By Dieter Winterle
Coluna Perfil e Opinião
I started to learn Portuguese in order to better understand my wife, Felicia. I had already been interested in the language from listening to Brazilian music. It had a beautiful, musical quality that instantly made me love to hear it. At first, I learned random words here and there as they came up in the usual conversations of young love. But the first “real” Portuguese I spoke was a rehearsed speech I used to ask her parents for her hand in marriage.
I told Felicia what I wanted to say and she helped me translate it and pronounce everything correctly. I wanted to impress upon her parents that I had the utmost respect for her roots, culture, values, and family members. Thankfully, they gave us their blessing, and I’d like to think my speaking Portuguese had something to do with that.
From that moment we began to speak Portuguese together more and more frequently in anticipation of our wedding and Felicia’s family coming to visit. I wanted to be able to communicate with her family, parents especially, with more than hand gestures. It was very important to me as well to demonstrate to my future wife that I wanted to be a part of her culture and have a better understanding of where she came from.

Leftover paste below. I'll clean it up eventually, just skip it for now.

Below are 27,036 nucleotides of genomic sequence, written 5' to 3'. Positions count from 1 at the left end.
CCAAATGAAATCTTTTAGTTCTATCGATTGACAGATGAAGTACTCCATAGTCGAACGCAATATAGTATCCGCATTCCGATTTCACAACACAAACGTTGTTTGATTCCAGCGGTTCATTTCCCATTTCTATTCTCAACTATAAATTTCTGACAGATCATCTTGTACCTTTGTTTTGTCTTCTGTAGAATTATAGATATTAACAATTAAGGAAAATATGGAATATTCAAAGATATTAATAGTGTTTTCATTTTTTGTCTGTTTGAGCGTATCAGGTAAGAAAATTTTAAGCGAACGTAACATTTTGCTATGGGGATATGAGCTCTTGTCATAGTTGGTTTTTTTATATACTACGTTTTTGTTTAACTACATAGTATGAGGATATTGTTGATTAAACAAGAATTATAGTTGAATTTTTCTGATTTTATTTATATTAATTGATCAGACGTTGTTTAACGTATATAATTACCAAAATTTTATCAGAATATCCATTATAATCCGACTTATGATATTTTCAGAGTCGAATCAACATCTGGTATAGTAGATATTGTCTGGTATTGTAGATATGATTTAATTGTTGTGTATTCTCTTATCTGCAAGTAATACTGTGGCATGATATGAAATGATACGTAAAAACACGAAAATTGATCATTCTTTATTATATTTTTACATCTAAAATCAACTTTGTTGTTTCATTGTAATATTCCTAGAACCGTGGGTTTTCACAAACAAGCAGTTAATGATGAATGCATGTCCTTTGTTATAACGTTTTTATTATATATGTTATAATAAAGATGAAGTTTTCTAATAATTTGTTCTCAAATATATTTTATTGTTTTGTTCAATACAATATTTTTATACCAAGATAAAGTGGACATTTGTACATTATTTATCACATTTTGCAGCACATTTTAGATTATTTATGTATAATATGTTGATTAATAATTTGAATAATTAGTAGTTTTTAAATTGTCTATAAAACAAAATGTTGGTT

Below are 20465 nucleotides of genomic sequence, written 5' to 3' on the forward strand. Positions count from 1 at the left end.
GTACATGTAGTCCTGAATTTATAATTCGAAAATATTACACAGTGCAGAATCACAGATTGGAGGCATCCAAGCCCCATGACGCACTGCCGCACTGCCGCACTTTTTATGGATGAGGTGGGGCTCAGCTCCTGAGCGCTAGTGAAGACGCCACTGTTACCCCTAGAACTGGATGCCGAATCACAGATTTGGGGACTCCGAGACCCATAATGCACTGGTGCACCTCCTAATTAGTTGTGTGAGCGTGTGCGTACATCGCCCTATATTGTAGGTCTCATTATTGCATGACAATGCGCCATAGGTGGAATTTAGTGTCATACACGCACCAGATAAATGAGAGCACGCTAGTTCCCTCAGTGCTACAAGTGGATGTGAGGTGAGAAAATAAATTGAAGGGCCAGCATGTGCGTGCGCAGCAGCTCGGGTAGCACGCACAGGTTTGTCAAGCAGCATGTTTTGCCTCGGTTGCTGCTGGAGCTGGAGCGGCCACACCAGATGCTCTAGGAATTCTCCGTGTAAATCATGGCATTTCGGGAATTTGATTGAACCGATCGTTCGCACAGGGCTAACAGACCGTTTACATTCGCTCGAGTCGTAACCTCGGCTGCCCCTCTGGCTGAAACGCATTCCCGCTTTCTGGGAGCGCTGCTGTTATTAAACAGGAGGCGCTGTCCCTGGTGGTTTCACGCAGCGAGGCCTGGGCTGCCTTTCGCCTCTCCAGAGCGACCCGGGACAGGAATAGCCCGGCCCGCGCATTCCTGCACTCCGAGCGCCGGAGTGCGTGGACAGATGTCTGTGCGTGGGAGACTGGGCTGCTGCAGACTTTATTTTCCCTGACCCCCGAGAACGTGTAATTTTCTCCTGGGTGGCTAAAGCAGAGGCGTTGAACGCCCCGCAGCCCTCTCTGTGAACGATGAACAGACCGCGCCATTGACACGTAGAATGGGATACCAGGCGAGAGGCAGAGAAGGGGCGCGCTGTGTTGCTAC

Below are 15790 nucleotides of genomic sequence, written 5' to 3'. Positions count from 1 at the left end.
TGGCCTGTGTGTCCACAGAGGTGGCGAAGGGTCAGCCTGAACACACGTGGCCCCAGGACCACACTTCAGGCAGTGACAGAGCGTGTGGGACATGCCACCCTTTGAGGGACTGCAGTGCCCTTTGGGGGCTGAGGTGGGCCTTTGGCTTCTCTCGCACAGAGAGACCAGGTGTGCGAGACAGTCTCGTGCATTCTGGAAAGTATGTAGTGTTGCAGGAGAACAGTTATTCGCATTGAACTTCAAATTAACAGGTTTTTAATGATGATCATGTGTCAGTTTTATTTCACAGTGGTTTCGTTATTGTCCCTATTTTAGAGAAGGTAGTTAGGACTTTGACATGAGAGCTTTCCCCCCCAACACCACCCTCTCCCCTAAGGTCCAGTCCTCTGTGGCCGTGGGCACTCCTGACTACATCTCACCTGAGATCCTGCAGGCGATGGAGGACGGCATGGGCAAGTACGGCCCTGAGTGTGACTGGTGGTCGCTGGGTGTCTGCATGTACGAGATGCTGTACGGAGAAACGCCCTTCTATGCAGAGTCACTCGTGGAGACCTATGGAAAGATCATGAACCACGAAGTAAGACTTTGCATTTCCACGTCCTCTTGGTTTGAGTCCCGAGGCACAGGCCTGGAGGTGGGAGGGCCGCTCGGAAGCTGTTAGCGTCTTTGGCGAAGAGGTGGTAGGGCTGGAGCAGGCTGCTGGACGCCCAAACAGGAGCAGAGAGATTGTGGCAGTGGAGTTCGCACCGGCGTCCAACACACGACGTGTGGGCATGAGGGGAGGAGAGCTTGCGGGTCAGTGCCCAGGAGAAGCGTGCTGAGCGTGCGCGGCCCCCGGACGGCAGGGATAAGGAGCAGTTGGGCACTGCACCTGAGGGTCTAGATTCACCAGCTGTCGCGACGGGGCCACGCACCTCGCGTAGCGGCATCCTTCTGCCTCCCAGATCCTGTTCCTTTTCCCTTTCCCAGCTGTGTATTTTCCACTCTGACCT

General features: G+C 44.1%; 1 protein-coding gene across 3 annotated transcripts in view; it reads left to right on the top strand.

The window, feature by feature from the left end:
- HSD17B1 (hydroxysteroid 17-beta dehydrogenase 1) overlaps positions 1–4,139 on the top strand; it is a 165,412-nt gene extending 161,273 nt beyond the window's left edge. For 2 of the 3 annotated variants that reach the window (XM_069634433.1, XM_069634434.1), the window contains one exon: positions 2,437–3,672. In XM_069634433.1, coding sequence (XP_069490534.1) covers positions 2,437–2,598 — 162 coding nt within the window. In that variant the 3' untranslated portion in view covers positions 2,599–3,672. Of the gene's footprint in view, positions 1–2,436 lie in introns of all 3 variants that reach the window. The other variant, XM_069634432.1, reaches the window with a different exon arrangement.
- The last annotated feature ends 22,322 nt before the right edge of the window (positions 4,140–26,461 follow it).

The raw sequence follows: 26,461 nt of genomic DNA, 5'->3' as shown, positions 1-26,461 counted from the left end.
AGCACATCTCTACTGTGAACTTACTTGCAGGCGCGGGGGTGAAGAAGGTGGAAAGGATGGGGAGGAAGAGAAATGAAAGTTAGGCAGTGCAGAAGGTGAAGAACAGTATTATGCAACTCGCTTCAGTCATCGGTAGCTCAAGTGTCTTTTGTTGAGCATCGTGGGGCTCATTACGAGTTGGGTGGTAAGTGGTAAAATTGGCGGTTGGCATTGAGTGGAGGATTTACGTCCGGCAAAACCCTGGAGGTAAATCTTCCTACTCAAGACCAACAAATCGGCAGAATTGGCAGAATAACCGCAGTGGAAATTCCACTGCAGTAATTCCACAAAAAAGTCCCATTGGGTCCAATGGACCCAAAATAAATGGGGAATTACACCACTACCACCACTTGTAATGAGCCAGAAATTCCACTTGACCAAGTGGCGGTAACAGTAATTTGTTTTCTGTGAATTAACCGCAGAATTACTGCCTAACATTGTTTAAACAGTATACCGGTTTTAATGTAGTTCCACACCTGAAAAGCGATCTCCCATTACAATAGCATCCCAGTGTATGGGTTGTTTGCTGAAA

Obviously, Felicia was and is my biggest ally and partner in this ongoing learning process. However, as one of my fellow master’s students said to me, “Why bother learning Portuguese? It’s kind of a useless language…” I found that most of the people I knew felt this way to some degree, but once they met my fiancé, now wife, they understood better how important it is. They were also very impressed with how quickly I picked up the language and could hold full conversations with my wife, her family, and friends. Portuguese has now completely supplanted German as my second language. I now have much greater facility in Portuguese than I do in German, so much so that I dream about trying to speak German and am only able to speak Portuguese.
Another “side effect” of my learning Portuguese is that I can understand my wife better in general. Our communication as a married couple is better because we both speak each other’s native languages. We have fun on a daily basis trading interesting stories about language and how funny situations randomly arise due to learning another language. We both make idiomatic and grammatical mistakes, but these always turn into a teachable moment for both of us.
We try to speak Portuguese these days on a regular basis. It can be difficult at the end of a long day of work and NYC commuting to devote energy and attention to speaking another language. However we make a point to set aside specific times and situations in which we will speak only Portuguese. For instance, when riding the subway, it is Portuguese-only time. Cooking together is also a great daily opportunity because there are so many every-day activities involved in preparing food. I also relish the chances I have to speak to Felicia’s family via Skype in Brazil, and when I am involved in her school’s activities I can have great conversations with parents of her students.
She often says I am her best marketing tool.